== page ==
Smallpox – A Short History of Vaccination (Part 2)

Janet Parker was the last person in the world to die from smallpox in 1978. She was working as a scientific photographer above one of the labs at Birmingham Medical School. The lab was working with smallpox and Parker contracted the disease on August 11th. She would die a month later.This event shook the world not only because the last smallpox case in the UK was 5 years prior, but because smallpox was on its way to being confined to the history books. … More Smallpox – A Short History of Vaccination (Part 2)

Cherry Ames, Student Nurse [Novel] (From the Collection #18)

The Story Cherry Ames is the central character in a series of 27 mystery novels with hospital settings published by Grosset & Dunlap between 1943 and 1968. Helen Wells (1910-1986) wrote volumes 1-7 and 17-27, and Julie Campbell Tatham (1908-1999), wrote volumes 8-16. During the Second World War, the series encouraged girls to become nurses … More Cherry Ames, Student Nurse [Novel] (From the Collection #18)

Creating an Outdoor Walking Tour

This summer, I had the opportunity to complete a thorough revamp of the Outdoor Tour program that the Museum has offered for many years. It was a long and tedious but ultimately rewarding process. With this in mind, I thought it might be helpful or interesting to others to explain how I went about the project to transform a few abstract ideas into a polished Museum product, ready for the public to enjoy for years to come. … More Creating an Outdoor Walking Tour

The Wild and Wacky World of Drug Advertisements

Back in the late 1800s, a time where saying yes to drugs might have actually been encouraged, patent medicines promised wild and wonderful cures. These medicines, as opposed to those prescribed by a doctor, were loosely regulated; leading to extravagant claims and dangerous, often unlisted, ingredients. From cure-alls to cough syrup, these medicines promised to treat a variety of ailments for those who could not afford a private doctor’s visit, although they would often do more harm than good. … More The Wild and Wacky World of Drug Advertisements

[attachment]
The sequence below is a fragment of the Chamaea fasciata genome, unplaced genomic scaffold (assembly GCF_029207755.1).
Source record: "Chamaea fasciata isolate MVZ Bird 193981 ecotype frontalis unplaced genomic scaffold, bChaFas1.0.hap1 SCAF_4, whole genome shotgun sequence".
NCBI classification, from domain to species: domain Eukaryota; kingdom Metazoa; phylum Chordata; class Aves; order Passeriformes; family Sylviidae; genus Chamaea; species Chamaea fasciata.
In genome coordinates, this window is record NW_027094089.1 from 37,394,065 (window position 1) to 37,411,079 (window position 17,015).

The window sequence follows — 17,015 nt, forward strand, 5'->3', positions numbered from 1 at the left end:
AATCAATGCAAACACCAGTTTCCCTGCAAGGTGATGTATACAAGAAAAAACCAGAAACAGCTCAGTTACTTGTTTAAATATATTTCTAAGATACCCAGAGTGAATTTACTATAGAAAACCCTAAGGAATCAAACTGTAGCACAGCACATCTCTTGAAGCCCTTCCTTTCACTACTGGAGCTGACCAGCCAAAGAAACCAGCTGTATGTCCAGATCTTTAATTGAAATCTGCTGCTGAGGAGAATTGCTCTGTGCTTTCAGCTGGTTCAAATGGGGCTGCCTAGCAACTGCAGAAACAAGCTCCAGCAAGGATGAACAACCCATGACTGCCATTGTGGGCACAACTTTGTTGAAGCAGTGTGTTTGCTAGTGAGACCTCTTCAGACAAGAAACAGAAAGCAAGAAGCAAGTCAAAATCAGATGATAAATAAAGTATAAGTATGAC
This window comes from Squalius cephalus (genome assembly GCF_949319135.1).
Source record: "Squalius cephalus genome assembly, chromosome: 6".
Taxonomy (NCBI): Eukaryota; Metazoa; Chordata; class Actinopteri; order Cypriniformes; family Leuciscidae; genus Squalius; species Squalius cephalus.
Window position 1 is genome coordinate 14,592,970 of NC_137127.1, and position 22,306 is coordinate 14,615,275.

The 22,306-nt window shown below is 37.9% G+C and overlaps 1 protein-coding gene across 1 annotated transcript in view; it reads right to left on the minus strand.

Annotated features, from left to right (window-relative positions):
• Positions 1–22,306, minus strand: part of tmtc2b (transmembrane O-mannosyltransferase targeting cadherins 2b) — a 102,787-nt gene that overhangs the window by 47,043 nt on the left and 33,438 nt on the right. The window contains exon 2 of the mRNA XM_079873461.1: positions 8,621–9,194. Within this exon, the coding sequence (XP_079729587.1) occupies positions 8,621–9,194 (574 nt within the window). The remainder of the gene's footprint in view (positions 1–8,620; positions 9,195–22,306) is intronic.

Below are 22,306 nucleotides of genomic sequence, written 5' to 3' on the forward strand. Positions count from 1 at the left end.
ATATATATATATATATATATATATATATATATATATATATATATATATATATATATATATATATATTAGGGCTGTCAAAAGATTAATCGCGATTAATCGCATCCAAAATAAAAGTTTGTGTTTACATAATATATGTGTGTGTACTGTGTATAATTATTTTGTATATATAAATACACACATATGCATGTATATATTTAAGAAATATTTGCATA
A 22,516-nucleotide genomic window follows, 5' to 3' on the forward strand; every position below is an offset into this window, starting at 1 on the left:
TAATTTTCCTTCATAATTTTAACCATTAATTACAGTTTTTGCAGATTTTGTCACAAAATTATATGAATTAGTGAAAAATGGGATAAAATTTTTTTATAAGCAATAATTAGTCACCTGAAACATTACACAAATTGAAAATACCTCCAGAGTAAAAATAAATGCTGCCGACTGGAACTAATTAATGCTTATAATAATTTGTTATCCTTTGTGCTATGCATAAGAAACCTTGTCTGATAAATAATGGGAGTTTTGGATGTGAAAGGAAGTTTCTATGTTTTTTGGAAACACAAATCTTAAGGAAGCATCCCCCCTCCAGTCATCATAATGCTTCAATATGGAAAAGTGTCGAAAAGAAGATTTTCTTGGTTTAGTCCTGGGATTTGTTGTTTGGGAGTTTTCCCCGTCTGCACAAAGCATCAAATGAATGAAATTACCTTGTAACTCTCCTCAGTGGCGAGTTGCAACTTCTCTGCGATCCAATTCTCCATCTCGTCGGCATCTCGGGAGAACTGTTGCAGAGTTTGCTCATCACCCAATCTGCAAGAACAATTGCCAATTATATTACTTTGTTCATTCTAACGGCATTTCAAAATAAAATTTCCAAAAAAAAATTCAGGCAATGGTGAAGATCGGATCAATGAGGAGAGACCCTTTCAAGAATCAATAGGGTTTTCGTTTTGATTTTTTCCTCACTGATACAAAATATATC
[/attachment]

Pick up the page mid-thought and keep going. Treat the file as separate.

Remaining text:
Electroconvulsive Therapy: Controversial, even at Conception

On March 9, 2020, Justice Minister David Lametti introduced Bill C-8, which would amend Canada’s Criminal Code to ban Conversion Therapy. With this ban being proposed in the House of Commons, it is important to understand the history of Conversion Therapy, as well as how electroconvulsive therapy (ECT) has played a key role in the practice. … More Electroconvulsive Therapy: Controversial, even at Conception

Teacher Candidates and Museum Placements: Something Different (in a Good Way)

The following was written by Justin Ao, a Queen’s Education Program Placement Student, who was with the Museum of Health Care during March 2020. Education as an institution has evolved through the years – not only what we teach, but how and why we teach is drastically different from mere decades ago. As a Queen’s … More Teacher Candidates and Museum Placements: Something Different (in a Good Way)

A Necessary Public Service to Uphold: Kingston General Hospital and the Hospital Funding Crisis of 1867

The loss of KGH’s annual grant from the newly formed government in 1867 not only greatly impacted the hospital, but the Kingston community as well. Recognizing the growing value and importance of the hospital to the community, KGH’s Board of Governors and members of the community rallied to save the hospital at this critical juncture in the history of health care in Canada, when the idea of supporting public hospitals was still in question. … More A Necessary Public Service to Uphold: Kingston General Hospital and the Hospital Funding Crisis of 1867